HitchhikeHitchhiking is also pretty popular in the Philippines and a fantastic way to meet new people, have an adventure, and save some money at the same time. Hitchhiking does carry a certain degree of risk in every country but, in my opinion, The Philippines is one of the safer countries in the world to stick out your thumb. The big risk is drunk drivers so if you think somebody has had a few too many, don’t get in the car with them. (Matt says: I don’t know enough about the Philippines to say if this is also good for women too. Maybe some with experience can comment!)

Stick to food locals eat – There are plenty of tourist-trap restaurants that are very expensive. Avoid these and follow the locals — they know where the best value and tastiest food is! I like to ask hostel and guesthouse staff where they themselves like to eat – this is a great way to find hole in the wall restaurants aimed at local Filipinos with cheap pricing.

Camp – If you’re really on a budget, I recommend taking a tent; there are lots of epic places to camp, and nobody will mind. You can camp for free on many beaches in The Philippines and plenty of hostels will also let you pitch in their garden when they have one if you’re buying drinks at their bar.

General Travel Tips for the Philippines

busy Manila
Avoid Manila – Manila hasn’t got much to offer other than traffic, scams, pollution, poverty, expensive hotels, and midget wrestling. Your time in the Philippines is better spent elsewhere.

Unfortunately, it’s pretty hard to completely avoid Manila, as most flights around go through it. However, you can avoid scams while stopping over in Manila. The main scam concerns transportation to a different terminal in the airport and when leaving the airport.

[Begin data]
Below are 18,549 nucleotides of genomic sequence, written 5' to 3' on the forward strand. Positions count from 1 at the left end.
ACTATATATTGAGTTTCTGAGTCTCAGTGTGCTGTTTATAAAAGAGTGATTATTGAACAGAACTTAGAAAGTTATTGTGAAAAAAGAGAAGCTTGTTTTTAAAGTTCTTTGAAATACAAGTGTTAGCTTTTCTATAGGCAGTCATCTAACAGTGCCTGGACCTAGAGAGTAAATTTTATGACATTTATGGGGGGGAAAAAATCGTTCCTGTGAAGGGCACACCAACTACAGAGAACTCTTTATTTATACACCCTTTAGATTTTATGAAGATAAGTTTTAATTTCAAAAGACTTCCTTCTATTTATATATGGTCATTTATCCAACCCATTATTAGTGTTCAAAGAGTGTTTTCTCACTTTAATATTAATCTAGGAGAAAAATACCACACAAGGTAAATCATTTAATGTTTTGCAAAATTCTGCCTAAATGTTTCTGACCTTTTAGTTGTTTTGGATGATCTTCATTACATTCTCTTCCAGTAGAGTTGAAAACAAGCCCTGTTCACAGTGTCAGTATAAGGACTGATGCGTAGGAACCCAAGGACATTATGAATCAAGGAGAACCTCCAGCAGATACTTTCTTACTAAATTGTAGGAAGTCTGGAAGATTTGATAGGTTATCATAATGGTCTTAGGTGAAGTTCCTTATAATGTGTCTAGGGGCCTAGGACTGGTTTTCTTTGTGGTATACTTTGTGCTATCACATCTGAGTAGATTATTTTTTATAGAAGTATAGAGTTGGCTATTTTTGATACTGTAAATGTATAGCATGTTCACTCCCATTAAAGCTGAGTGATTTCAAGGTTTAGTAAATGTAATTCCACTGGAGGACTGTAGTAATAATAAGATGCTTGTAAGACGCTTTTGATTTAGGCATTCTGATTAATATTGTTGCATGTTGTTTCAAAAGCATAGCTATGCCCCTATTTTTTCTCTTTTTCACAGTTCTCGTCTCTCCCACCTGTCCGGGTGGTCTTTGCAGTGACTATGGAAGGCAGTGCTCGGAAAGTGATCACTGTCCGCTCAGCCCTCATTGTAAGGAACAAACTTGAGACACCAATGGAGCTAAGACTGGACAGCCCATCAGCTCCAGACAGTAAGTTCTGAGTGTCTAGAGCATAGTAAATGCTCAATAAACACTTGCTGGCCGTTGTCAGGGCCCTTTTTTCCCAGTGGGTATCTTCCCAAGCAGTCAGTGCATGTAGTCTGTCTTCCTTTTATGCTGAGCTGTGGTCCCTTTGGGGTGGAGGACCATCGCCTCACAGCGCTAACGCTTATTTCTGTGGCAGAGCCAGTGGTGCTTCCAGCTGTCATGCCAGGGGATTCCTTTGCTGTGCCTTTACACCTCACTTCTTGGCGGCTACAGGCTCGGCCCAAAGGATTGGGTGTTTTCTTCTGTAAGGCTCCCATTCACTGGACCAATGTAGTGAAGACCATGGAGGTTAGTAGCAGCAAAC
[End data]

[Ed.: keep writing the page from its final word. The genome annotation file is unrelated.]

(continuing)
If you have arrived at a particular terminal but fly out of another, use the free shuttle bus that runs throughout the airport.

There are no metered taxis in the arrivals section, only private transfers. This is where the majority of travelers get ripped off, as they jump into a car without thinking, overlooking the exchange rate and how much it will actually cost. It’s the Philippines, so it’s going to be cheap, right? Wrong. When I first arrived in the Philippines, I very nearly ended up paying $50 USD for a private transfer to my hostel in downtown Manila! Thankfully, I knew the exchange rate and how ridiculous that was so I didn’t use that taxi and instead caught a metered taxi.

If you’re trying to get downtown, take a public metered taxi on the departure level instead. The lines are usually quite long, but they tend to go fast, as there are tons of cabs in Manila. Just make sure that you take into consideration peak-hour traffic. Manila is one of the most congested cities in the world; sometimes a ten-minute ride can take up to two hours. So avoid the 5pm–10pm crazy rush hour(s) and plan accordingly.

Expect your flights to be delayed – I took about seven domestic flights and not one of them was on time. The weather can be a tad unforeseeable, especially during typhoon season. So expect delays and canceled or postponed flights in the wet season, which is from May to October.